The T.S.S. AWATEA Far away from the Trans-Atlantic services – “Down Under” – Union Steam Ship Company operated a fleet of excellent passenger ships between Australia and New Zealand until 1960. The Awatea was the ultimate statement in luxurious service and was the only way to cross the Tasman Sea in the late 1930s. Unfortunately, this beautiful jewel of a ... Read More »
The all-Pullman SUPER CHIEF… the media covered all the stars arriving on this famous train. The Super Chief was one of the named passenger trains and the flagship of the Atchison, Topeka and Santa Fe Railway. It was often referred to as “The Train of the Stars” because of the many celebrities who traveled on the streamliner between Chicago, Illinois ... Read More »
Watch this extraordinary color film of the French Line’s SS NORMANDIE premiering today on youTUBE. Read More »
Cruise Ship History: John Maxtone-Graham’s magnificent tribute to the illustrious and ill-fated SS NORMANDIE is a must for anyone interested in ships and liners.
Normandie was unquestionably the most beautiful ocean liner ever built. The world’s largest at the time, she also became the world’s fastest. Her art deco interiors were unrivaled: capacious, elegant, and chic, decorated by teams of France’s most talented artists. Yet Normandie was plagued with frustrations—never attracting more passengers than the competition and tragically ending her days in flames at ... Read More »
Cruise Ship History: THE MIOTTEL COLLECTION – “The mother lode of liner collections and tributes to the S.S. Normandie and any liner…” – History of the French Line’s SS NORMANDIE
“If there’s a better or more lovingly displayed collection of S.S. Normandie material in the world (and that includes France), I don’t know of it. What Crash has assembled here is nothing less than the history of a legend. For people interested in transatlantic shipping in general and the Normandie in particular, it is the mother lode.” Harvey ... Read More »
Cruise Ship History: GLORIA SWANSON aboard the SS PARIS in 1924 — “the most luxurious liner in the world!”
1925: American actress Gloria Swanson (1899 – 1983) and her husband, Marquis Henri de la Falaise on board the SS Paris. A great video on the SS PARIS from Joanna Coleman’s youTUBE website. Our thanks to her and please visit by clicking here. The SS Paris leaving New York. The SS Paris was a French ocean liner built in Saint-Nazaire, ... Read More »
Cruise Ship History: UNITED STATES LINES SS WASHINGTON AND SS MANHATTAN – $127 One-Way – From New York to Europe in 1938 – TEDDY KENNEDY was a passenger!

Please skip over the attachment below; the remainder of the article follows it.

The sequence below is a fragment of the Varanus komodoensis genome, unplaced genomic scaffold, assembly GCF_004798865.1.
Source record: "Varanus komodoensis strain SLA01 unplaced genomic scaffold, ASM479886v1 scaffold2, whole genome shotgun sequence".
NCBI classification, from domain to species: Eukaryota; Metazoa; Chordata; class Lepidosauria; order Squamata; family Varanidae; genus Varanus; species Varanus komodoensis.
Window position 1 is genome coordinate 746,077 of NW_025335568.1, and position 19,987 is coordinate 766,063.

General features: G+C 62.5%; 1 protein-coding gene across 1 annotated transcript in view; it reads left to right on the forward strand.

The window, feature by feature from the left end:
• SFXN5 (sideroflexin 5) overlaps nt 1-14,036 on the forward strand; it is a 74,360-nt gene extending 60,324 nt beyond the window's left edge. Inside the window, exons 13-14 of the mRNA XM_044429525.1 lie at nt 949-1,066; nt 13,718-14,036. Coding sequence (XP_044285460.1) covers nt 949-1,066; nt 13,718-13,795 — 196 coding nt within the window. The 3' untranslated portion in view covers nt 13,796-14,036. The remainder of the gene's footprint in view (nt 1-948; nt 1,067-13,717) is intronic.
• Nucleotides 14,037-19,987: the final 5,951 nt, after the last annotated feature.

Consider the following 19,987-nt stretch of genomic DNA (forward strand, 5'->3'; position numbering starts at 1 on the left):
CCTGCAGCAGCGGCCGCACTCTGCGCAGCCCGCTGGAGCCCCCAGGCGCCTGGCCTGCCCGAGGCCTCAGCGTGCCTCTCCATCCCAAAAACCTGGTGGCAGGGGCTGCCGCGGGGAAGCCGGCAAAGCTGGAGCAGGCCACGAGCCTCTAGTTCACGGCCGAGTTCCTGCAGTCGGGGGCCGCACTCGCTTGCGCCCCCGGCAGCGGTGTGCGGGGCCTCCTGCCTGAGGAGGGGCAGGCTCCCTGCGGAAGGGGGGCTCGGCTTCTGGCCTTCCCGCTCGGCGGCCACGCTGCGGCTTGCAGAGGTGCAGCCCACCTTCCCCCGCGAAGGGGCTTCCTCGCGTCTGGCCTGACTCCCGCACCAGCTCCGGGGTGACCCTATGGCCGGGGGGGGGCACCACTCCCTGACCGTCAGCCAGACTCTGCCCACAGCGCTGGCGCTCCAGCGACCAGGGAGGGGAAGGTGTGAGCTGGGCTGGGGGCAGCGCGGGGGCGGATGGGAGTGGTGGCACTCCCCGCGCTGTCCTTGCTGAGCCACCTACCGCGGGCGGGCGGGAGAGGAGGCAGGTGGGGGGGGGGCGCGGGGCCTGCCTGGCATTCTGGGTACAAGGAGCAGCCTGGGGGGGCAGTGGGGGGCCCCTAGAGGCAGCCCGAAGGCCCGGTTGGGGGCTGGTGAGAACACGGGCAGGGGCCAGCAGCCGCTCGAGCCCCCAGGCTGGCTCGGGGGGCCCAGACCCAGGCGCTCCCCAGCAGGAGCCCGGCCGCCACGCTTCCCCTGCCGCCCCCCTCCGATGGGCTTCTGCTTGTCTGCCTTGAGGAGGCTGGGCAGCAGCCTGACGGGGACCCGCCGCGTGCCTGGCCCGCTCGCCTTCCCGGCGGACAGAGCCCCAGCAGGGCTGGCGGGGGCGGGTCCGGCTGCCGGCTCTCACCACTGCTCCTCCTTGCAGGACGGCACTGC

The United States Lines had these ads running in a 1938 edition of Travel Magazine. Europe would enter World War II the following year. United States Lines to Ireland, England, France and “Nazi” Germany… Rose Kennedy with daughters and sons, Teddy and Bobby, sailing on the SS Washington to Europe… Peter Lorre aboard the SS Washington returning from England to ... Read More »
If this happy and attractive couple had been sailing before the early 1980s — they could have had the wedding party, guests, streamers and a send-off of friends aboard ship. But no visitors are allowed today. Leaving on a ship is as tiresome as departing aboard a plane. A ships sailing use to be very romantic and filled with memories. Read More »
Cruise Ship History: BLUE STAR LINE’S SS ARANDORA STAR – “The most delightful cruising liner in the world” met a tragic end in a shameful British episode in World War 2 – 800 innocent lives lost!
We want to acknowledge Fraser’s wonderful BLUE STAR LINE website. This is one of the best historical sites devoted to a great steamship company. Click here to visit and our since thanks to Fraser, who served as s ship’s officer aboard many of the Blue Star ships, for the wonderful photos… U.S. advertisement in Travel Magazine. Appearing in a 1938 ... Read More »
Will we ever be able to take a cruise to Havana, Cuba? Not under the current US Government. Maybe in 2009? The next best thing for the moment may be this “video” youTUBE voyage aboard Cunard Line’s SS Mauretania in 1956. Courtesy of the www.shipgeek.com Read More »